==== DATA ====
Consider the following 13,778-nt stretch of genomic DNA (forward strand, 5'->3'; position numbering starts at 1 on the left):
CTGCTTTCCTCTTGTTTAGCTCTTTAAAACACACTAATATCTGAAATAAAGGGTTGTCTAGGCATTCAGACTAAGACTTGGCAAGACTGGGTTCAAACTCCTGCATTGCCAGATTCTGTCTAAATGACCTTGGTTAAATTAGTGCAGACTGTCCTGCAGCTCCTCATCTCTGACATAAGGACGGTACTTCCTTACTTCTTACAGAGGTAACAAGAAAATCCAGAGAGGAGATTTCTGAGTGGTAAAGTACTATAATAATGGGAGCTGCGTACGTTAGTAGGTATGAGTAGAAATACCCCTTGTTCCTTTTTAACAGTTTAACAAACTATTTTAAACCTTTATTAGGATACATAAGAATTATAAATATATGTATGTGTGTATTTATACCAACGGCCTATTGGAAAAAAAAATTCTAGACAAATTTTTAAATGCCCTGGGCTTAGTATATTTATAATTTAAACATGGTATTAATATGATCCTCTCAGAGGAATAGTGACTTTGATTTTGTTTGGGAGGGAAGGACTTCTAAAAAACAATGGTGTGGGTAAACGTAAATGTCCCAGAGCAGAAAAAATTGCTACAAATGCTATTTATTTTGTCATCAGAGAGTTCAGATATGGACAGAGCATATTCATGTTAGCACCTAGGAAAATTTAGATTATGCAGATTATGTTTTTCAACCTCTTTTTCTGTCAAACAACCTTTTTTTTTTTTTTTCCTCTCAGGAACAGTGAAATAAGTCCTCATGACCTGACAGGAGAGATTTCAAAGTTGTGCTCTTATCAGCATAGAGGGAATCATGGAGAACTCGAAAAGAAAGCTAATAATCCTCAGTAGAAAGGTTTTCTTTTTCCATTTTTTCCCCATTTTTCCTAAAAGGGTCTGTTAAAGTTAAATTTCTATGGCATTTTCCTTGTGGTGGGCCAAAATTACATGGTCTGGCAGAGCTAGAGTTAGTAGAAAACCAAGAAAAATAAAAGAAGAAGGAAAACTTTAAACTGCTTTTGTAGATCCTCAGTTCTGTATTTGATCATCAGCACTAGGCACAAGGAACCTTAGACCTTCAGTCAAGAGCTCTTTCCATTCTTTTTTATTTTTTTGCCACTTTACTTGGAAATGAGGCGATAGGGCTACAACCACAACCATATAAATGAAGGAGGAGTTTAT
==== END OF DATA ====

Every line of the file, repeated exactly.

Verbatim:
Consider the following 13,778-nt stretch of genomic DNA (forward strand, 5'->3'; position numbering starts at 1 on the left):
CTGCTTTCCTCTTGTTTAGCTCTTTAAAACACACTAATATCTGAAATAAAGGGTTGTCTAGGCATTCAGACTAAGACTTGGCAAGACTGGGTTCAAACTCCTGCATTGCCAGATTCTGTCTAAATGACCTTGGTTAAATTAGTGCAGACTGTCCTGCAGCTCCTCATCTCTGACATAAGGACGGTACTTCCTTACTTCTTACAGAGGTAACAAGAAAATCCAGAGAGGAGATTTCTGAGTGGTAAAGTACTATAATAATGGGAGCTGCGTACGTTAGTAGGTATGAGTAGAAATACCCCTTGTTCCTTTTTAACAGTTTAACAAACTATTTTAAACCTTTATTAGGATACATAAGAATTATAAATATATGTATGTGTGTATTTATACCAACGGCCTATTGGAAAAAAAAATTCTAGACAAATTTTTAAATGCCCTGGGCTTAGTATATTTATAATTTAAACATGGTATTAATATGATCCTCTCAGAGGAATAGTGACTTTGATTTTGTTTGGGAGGGAAGGACTTCTAAAAAACAATGGTGTGGGTAAACGTAAATGTCCCAGAGCAGAAAAAATTGCTACAAATGCTATTTATTTTGTCATCAGAGAGTTCAGATATGGACAGAGCATATTCATGTTAGCACCTAGGAAAATTTAGATTATGCAGATTATGTTTTTCAACCTCTTTTTCTGTCAAACAACCTTTTTTTTTTTTTTTCCTCTCAGGAACAGTGAAATAAGTCCTCATGACCTGACAGGAGAGATTTCAAAGTTGTGCTCTTATCAGCATAGAGGGAATCATGGAGAACTCGAAAAGAAAGCTAATAATCCTCAGTAGAAAGGTTTTCTTTTTCCATTTTTTCCCCATTTTTCCTAAAAGGGTCTGTTAAAGTTAAATTTCTATGGCATTTTCCTTGTGGTGGGCCAAAATTACATGGTCTGGCAGAGCTAGAGTTAGTAGAAAACCAAGAAAAATAAAAGAAGAAGGAAAACTTTAAACTGCTTTTGTAGATCCTCAGTTCTGTATTTGATCATCAGCACTAGGCACAAGGAACCTTAGACCTTCAGTCAAGAGCTCTTTCCATTCTTTTTTATTTTTTTGCCACTTTACTTGGAAATGAGGCGATAGGGCTACAACCACAACCATATAAATGAAGGAGGAGTTTAT